All lives are enriched by relationships and interdependence, and the lives of children with disabilities are no different. Children with disabilities are often socially isolated because of physical, communication and/or attitudinal barriers — as well as the very real barrier of stigma.

Parents are often painfully aware of their child’s isolation and the need to make connections within the school and community, but often feel ill-equipped to remedy the situation. It is clear that intentional actions must be taken to facilitate the development of friendships for children with disabilities.

The Friendship Toolkit is a new resource from the Parent Education and Advocacy Leadership (PEAL) Center for families, educators and service providers as well as peers, siblings and communities. The good life is built with good relationships; friendships make our lives meaningful. A few strategies, excerpted from the Friendship Toolkit, can help any child to find and build meaningful, enduring relationships.

Who Benefits from Friendship Development?

The need for friendship is universal and is not based on education level, race, culture, age, gender or any other defining characteristics. This basic need is equally important for children with disabilities. Friendship development is important for the child, parents, siblings, peers, school personnel, communities and society.

There is no set formula for friendship development for children with disabilities. However, there are six key elements that appear repeatedly in research related to friendship and children with disabilities. These include:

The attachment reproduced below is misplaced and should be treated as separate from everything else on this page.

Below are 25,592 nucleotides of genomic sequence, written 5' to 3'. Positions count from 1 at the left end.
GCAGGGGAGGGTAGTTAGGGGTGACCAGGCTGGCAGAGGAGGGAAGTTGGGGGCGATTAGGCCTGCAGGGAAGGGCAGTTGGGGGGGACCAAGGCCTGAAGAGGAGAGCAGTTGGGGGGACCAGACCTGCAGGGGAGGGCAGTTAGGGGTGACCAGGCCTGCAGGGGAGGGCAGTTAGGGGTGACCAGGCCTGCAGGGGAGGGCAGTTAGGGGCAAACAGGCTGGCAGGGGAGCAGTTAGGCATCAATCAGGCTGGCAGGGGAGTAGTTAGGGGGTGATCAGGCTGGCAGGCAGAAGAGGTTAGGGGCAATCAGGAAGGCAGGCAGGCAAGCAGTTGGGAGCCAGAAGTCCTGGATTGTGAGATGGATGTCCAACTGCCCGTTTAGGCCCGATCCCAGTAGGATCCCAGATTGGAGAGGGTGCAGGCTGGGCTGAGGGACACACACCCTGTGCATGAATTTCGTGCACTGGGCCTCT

•    shared activities
•    shared interests
•    valued roles for all
•    shared information about each other
•    just enough support from adults
•    reflection

These elements can guide your efforts in friendship facilitation. Parents, siblings, peers, teachers, support personnel and the community at large can actively work together to address these elements to maximize their efforts in support of friendship development among students of all abilities

To learn more about each element and what you can do to facilitate friendship development check out the entire toolkit at


  • make us feel accepted, valued and provide a sense of belonging.
  • provide support for our emotional, physical well-being.
  • validate and support us as a person outside our family circle.
  • offer a sense of companionship and membership.
  • provide models for our behaviors and adherence to environmental norms.
  • provide safety across environments. When we are valued and well known in our community, others are watching out for us.

Diane Perry is a Parent Adviser for the PEAL Center.